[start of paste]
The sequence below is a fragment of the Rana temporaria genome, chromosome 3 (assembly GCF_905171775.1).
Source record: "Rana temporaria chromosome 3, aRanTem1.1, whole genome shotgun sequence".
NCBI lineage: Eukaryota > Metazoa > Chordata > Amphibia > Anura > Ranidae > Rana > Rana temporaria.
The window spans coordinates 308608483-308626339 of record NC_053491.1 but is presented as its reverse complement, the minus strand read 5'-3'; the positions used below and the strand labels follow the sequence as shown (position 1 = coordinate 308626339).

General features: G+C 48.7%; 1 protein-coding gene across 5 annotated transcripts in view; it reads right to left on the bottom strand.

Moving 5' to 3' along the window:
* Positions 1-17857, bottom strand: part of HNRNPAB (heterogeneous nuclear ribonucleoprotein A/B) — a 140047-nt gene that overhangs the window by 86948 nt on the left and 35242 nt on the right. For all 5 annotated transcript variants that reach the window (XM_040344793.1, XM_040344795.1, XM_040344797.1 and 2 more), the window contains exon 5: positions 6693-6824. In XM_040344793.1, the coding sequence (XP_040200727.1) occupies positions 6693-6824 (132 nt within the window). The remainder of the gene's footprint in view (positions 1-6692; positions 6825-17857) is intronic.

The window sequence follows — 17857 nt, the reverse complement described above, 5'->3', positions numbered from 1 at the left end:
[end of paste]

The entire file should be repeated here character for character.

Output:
The sequence below is a fragment of the Rana temporaria genome, chromosome 3 (assembly GCF_905171775.1).
Source record: "Rana temporaria chromosome 3, aRanTem1.1, whole genome shotgun sequence".
NCBI lineage: Eukaryota > Metazoa > Chordata > Amphibia > Anura > Ranidae > Rana > Rana temporaria.
The window spans coordinates 308608483-308626339 of record NC_053491.1 but is presented as its reverse complement, the minus strand read 5'-3'; the positions used below and the strand labels follow the sequence as shown (position 1 = coordinate 308626339).

General features: G+C 48.7%; 1 protein-coding gene across 5 annotated transcripts in view; it reads right to left on the bottom strand.

Moving 5' to 3' along the window:
* Positions 1-17857, bottom strand: part of HNRNPAB (heterogeneous nuclear ribonucleoprotein A/B) — a 140047-nt gene that overhangs the window by 86948 nt on the left and 35242 nt on the right. For all 5 annotated transcript variants that reach the window (XM_040344793.1, XM_040344795.1, XM_040344797.1 and 2 more), the window contains exon 5: positions 6693-6824. In XM_040344793.1, the coding sequence (XP_040200727.1) occupies positions 6693-6824 (132 nt within the window). The remainder of the gene's footprint in view (positions 1-6692; positions 6825-17857) is intronic.

The window sequence follows — 17857 nt, the reverse complement described above, 5'->3', positions numbered from 1 at the left end: